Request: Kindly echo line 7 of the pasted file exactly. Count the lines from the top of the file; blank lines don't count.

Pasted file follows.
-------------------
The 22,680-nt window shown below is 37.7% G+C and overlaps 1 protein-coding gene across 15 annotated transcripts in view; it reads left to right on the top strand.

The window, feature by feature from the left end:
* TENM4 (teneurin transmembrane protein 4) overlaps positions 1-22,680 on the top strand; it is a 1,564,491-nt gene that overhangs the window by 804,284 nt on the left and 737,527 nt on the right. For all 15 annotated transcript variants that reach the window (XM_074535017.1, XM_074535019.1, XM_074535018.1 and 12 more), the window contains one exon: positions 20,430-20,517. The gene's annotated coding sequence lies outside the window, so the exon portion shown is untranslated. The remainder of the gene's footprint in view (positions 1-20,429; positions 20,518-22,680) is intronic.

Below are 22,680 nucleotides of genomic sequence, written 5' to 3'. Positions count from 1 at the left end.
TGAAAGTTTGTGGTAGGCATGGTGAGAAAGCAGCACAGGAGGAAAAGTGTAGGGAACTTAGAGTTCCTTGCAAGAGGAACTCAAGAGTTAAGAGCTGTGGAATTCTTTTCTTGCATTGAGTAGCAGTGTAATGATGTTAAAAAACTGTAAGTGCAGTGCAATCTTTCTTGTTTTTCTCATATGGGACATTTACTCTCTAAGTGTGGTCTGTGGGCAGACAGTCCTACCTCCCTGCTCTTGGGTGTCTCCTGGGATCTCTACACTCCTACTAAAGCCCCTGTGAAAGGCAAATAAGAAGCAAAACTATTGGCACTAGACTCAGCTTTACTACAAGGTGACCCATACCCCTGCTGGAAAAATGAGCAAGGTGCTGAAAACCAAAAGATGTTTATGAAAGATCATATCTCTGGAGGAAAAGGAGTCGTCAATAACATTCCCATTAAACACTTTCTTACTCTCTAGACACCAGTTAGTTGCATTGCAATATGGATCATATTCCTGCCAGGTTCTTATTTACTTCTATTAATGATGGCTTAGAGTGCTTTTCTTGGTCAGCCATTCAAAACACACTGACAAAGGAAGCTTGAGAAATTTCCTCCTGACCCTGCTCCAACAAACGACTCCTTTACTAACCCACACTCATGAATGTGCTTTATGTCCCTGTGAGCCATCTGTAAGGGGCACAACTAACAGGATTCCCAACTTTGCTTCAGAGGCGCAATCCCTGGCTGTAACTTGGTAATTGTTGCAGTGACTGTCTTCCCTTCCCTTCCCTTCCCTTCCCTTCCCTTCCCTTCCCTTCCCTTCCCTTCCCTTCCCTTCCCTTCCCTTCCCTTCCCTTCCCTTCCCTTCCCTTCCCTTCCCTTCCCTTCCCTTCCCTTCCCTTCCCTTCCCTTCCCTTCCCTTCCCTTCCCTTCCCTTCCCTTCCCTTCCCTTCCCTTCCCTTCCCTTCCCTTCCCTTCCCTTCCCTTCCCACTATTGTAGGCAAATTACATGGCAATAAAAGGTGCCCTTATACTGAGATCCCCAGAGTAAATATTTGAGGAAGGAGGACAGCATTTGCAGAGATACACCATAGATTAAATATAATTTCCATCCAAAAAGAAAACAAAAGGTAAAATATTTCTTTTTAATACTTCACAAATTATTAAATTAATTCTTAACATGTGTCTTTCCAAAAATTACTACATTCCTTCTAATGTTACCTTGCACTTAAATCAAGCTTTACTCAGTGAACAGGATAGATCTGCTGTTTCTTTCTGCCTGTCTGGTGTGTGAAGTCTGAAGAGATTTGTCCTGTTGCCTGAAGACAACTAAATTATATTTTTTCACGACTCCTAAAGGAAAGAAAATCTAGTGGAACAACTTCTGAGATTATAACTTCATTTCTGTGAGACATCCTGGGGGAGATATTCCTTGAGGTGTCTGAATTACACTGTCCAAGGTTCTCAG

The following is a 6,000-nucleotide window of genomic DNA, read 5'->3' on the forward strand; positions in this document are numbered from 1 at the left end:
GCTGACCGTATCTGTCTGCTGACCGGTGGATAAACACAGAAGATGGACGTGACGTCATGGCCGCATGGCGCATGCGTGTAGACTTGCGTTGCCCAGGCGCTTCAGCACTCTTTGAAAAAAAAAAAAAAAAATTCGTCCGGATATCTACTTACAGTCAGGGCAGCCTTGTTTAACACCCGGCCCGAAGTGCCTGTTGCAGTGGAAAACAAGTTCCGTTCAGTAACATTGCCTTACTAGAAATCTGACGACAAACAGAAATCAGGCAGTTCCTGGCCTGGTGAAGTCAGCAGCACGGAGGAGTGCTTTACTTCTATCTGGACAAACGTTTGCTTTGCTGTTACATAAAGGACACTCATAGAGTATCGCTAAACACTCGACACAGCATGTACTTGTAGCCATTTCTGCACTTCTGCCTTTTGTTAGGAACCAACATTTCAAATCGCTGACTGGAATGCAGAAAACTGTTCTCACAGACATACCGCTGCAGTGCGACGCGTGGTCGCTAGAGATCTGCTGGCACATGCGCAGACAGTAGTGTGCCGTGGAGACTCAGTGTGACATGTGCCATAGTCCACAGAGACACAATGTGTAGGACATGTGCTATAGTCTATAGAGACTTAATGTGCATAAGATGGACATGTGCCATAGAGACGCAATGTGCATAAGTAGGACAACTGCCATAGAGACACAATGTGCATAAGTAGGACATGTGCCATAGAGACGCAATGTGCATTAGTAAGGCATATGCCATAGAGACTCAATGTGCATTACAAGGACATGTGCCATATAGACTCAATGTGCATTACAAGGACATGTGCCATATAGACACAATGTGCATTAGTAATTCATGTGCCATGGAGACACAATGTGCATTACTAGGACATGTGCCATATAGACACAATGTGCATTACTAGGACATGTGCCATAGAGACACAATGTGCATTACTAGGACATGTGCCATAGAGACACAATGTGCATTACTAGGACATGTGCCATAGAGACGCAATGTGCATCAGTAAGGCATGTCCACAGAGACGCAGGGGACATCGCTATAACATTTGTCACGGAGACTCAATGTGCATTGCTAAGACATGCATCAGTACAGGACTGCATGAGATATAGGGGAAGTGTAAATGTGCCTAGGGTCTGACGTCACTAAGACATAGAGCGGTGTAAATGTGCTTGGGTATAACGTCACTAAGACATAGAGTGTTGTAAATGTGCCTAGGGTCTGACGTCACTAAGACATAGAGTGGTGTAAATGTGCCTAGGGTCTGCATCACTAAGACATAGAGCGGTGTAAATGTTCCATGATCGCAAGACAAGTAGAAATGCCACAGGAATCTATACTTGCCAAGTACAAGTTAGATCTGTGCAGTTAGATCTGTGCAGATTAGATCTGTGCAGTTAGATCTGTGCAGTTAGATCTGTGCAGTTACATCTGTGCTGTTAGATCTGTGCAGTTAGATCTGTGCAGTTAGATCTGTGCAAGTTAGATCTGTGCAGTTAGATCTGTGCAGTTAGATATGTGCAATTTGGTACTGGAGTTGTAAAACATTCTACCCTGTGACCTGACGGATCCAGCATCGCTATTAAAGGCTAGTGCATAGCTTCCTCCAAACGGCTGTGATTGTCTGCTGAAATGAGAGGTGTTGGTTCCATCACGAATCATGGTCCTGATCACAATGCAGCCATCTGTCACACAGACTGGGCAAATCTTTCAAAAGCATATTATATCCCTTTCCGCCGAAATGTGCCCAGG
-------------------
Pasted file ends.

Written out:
GCTGACCGTATCTGTCTGCTGACCGGTGGATAAACACAGAAGATGGACGTGACGTCATGGCCGCATGGCGCATGCGTGTAGACTTGCGTTGCCCAGGCGCTTCAGCACTCTTTGAAAAAAAAAAAAAAAAATTCGTCCGGATATCTACTTACAGTCAGGGCAGCCTTGTTTAACACCCGGCCCGAAGTGCCTGTTGCAGTGGAAAACAAGTTCCGTTCAGTAACATTGCCTTACTAGAAATCTGACGACAAACAGAAATCAGGCAGTTCCTGGCCTGGTGAAGTCAGCAGCACGGAGGAGTGCTTTACTTCTATCTGGACAAACGTTTGCTTTGCTGTTACATAAAGGACACTCATAGAGTATCGCTAAACACTCGACACAGCATGTACTTGTAGCCATTTCTGCACTTCTGCCTTTTGTTAGGAACCAACATTTCAAATCGCTGACTGGAATGCAGAAAACTGTTCTCACAGACATACCGCTGCAGTGCGACGCGTGGTCGCTAGAGATCTGCTGGCACATGCGCAGACAGTAGTGTGCCGTGGAGACTCAGTGTGACATGTGCCATAGTCCACAGAGACACAATGTGTAGGACATGTGCTATAGTCTATAGAGACTTAATGTGCATAAGATGGACATGTGCCATAGAGACGCAATGTGCATAAGTAGGACAACTGCCATAGAGACACAATGTGCATAAGTAGGACATGTGCCATAGAGACGCAATGTGCATTAGTAAGGCATATGCCATAGAGACTCAATGTGCATTACAAGGACATGTGCCATATAGACTCAATGTGCATTACAAGGACATGTGCCATATAGACACAATGTGCATTAGTAATTCATGTGCCATGGAGACACAATGTGCATTACTAGGACATGTGCCATATAGACACAATGTGCATTACTAGGACATGTGCCATAGAGACACAATGTGCATTACTAGGACATGTGCCATAGAGACACAATGTGCATTACTAGGACATGTGCCATAGAGACGCAATGTGCATCAGTAAGGCATGTCCACAGAGACGCAGGGGACATCGCTATAACATTTGTCACGGAGACTCAATGTGCATTGCTAAGACATGCATCAGTACAGGACTGCATGAGATATAGGGGAAGTGTAAATGTGCCTAGGGTCTGACGTCACTAAGACATAGAGCGGTGTAAATGTGCTTGGGTATAACGTCACTAAGACATAGAGTGTTGTAAATGTGCCTAGGGTCTGACGTCACTAAGACATAGAGTGGTGTAAATGTGCCTAGGGTCTGCATCACTAAGACATAGAGCGGTGTAAATGTTCCATGATCGCAAGACAAGTAGAAATGCCACAGGAATCTATACTTGCCAAGTACAAGTTAGATCTGTGCAGTTAGATCTGTGCAGATTAGATCTGTGCAGTTAGATCTGTGCAGTTAGATCTGTGCAGTTACATCTGTGCTGTTAGATCTGTGCAGTTAGATCTGTGCAGTTAGATCTGTGCAAGTTAGATCTGTGCAGTTAGATCTGTGCAGTTAGATATGTGCAATTTGGTACTGGAGTTGTAAAACATTCTACCCTGTGACCTGACGGATCCAGCATCGCTATTAAAGGCTAGTGCATAGCTTCCTCCAAACGGCTGTGATTGTCTGCTGAAATGAGAGGTGTTGGTTCCATCACGAATCATGGTCCTGATCACAATGCAGCCATCTGTCACACAGACTGGGCAAATCTTTCAAAAGCATATTATATCCCTTTCCGCCGAAATGTGCCCAGG